November 24, 2015
Your Foreign Clinical Data: Does FDA Love It? Or does it not?
We’ve been telling our clients for a while that their medical device studies outside of USA (‘foreign’) can very well be used for FDA ‘acceptance’. You should keep some important things in mind but it is certainly doable (and probably faster as well as cheaper…)
In first half of 2015 FDA issued a new draft guidance titled “Acceptance of Medical Device Clinical Data from Studies Conducted Outside the United States – Draft Guidance for Industry and Food and Drug Administration Staff” (aka the “Foreign Study Data Guidance”). This guidance applies to medical device manufacturers when initiating a foreign study for data or relying on previously collected data from a foreign study to support an (“IDE”), premarket notification (“510(k)”), de novo petition (“de novo”), Humanitarian Device Exemption (“HDE”), or premarket approval application (“PMA”).
But why should you believe us? See below the Client alert from June 2015 from DuVal & Associates, a boutique law firm located in Minneapolis, Minnesota, USA. (published with permission)
Clients often come to our firm asking, “Will FDA accept our foreign clinical data?” In years past, our answer was an equivocal “yes” which required explanation. Today, FDA has unequivocally opened up to foreign data, but will not drop its expectation that the data be developed, monitored and reported in a robust, American-like fashion. FDA has, after all, been skeptical of foreign data due to the lack of rigor it has seen in foreign studies in the past. Our firm certainly has seen its share of foreign data that has not measured up to that typically seen in the United States, but it has gotten much better. This Client Alert addresses FDA’s recent guidance on the topic of the acceptance of foreign data by FDA. In late April, 2015, FDA issued a new draft guidance titled “Acceptance of Medical Device Clinical Data from Studies Conducted Outside the United States – Draft Guidance for Industry and Food and Drug Administration Staff” (the “Foreign Study Data Guidance”).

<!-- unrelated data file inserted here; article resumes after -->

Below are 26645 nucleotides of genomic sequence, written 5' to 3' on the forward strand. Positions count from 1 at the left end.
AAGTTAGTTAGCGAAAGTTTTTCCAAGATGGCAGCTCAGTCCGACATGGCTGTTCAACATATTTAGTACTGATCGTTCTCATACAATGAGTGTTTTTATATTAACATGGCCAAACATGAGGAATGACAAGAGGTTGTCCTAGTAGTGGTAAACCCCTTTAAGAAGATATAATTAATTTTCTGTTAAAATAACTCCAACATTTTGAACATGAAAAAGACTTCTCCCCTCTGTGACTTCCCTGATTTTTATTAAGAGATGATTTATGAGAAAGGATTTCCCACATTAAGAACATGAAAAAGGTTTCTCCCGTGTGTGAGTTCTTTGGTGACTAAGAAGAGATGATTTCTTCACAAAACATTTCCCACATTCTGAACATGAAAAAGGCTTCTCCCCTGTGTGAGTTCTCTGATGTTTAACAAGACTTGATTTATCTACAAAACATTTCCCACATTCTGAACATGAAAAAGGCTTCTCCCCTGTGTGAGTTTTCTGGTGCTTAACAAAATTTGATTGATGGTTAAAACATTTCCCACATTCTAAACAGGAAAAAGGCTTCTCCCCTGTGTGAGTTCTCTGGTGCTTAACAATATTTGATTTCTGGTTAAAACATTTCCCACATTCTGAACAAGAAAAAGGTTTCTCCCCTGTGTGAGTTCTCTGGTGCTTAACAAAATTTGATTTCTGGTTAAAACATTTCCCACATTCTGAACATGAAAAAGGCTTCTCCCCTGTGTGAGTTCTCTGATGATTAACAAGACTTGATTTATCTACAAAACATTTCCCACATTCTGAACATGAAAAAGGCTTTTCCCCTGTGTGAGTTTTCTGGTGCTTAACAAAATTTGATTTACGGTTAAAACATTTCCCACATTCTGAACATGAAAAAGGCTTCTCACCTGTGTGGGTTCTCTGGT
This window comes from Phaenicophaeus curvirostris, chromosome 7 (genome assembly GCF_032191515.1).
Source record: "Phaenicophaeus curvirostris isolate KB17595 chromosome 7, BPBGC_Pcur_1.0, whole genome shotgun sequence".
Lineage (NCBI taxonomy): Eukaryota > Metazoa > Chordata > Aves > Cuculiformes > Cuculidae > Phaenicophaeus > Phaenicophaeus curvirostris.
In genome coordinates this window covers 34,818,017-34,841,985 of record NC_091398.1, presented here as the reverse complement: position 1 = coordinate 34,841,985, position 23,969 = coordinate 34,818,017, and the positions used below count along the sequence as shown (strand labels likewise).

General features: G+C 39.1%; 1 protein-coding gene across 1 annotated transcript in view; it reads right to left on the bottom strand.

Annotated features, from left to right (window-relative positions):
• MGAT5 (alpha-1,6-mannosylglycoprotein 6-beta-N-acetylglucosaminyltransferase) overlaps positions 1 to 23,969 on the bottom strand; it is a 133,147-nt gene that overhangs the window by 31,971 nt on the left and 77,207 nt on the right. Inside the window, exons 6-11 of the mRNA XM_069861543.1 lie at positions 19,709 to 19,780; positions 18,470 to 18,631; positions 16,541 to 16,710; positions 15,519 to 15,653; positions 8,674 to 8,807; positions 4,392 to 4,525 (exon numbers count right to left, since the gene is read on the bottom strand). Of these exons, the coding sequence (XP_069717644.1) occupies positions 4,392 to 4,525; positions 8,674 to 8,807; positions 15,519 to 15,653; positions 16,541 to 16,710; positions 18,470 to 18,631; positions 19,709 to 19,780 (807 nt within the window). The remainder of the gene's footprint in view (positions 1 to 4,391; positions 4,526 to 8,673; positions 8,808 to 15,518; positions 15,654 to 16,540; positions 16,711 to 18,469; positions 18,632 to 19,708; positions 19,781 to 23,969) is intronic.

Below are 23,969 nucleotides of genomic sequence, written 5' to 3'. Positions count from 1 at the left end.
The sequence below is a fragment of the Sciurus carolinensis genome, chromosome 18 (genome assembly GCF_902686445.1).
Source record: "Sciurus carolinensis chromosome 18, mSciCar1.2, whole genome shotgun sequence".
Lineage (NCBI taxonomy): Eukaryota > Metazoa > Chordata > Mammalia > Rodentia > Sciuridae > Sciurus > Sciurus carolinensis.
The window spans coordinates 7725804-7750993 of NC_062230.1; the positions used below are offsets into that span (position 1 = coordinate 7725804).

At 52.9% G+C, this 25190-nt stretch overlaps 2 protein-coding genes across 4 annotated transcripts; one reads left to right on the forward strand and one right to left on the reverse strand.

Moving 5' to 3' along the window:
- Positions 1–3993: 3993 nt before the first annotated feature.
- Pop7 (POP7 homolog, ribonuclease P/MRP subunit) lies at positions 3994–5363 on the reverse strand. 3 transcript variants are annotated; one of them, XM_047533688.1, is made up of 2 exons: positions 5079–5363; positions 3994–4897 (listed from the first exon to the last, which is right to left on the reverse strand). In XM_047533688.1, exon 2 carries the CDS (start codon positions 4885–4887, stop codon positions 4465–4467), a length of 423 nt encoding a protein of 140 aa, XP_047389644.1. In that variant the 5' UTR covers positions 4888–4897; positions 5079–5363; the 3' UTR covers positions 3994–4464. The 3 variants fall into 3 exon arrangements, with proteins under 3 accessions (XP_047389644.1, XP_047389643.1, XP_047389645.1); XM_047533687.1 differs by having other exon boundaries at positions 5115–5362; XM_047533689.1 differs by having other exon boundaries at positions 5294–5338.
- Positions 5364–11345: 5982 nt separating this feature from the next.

In this new draft guidance document, FDA acknowledges that as clinical research becomes more and more globalized, certain challenges arise when using foreign clinical study data to support a device premarket application. Differences in study populations, clinical care, and treatment options are just a few of these challenges. FDA could find such differences render the data inapplicable to the intended US populations and ultimately reject it. To avoid that result, FDA has issued this guidance to describe how it evaluates whether certain aspects of foreign study data are adequate for a premarket application. This Client Alert highlights these aspects and discusses what sponsors can do to ensure their foreign study data is applicable.
Scope of the Draft Guidance
The Foreign Study Data Guidance applies to medical device manufacturers when initiating a foreign study for data or relying on previously collected data from a foreign study to support an (“IDE”), premarket notification (“510(k)”), de novo petition (“de novo”), Humanitarian Device Exemption (“HDE”), or premarket approval application (“PMA”).
Framework for FDA’s Acceptance of Clinical Trial Data
FDA regulation requires that most premarket applications be supported by valid scientific evidence. The Foreign Study Data Guidance echoes this same standards in regards to foreign data. According to the regulation, valid scientific evidence is:
“evidence from well‐controlled investigations, partially controlled studies, studies and objective trials without matched controls, well‐documented case histories conducted by qualified experts, and reports of significant human experience with a marketed device, from which it can fairly and responsibly be concluded by qualified experts that there is reasonable assurance of the safety and effectiveness of a device under its conditions of use.”
It is important to note that current FDA regulations addressing foreign study data only apply to PMA applications; there are no current regulations addressing IDEs, 510(k)s, de novos or HDEs. Despite the absence of such regulation, FDA has had a longstanding approach of accepting scientifically valid data, regardless of where the study was conducted. Moreover, the Food and Drug Administration Safety and Innovation Act of 2012 (“FDASIA”) codified this position regarding the use of foreign clinical study data.
The current regulation regarding foreign study data for PMA applications is outlined below, followed by the most recent FDASIA provision that covers any device application.
You can read the full client alert here.
For more information on DuVal & Associates visit their website at www.duvalfdalaw.com or call Mark DuVal for a consult at +16123387170 x1.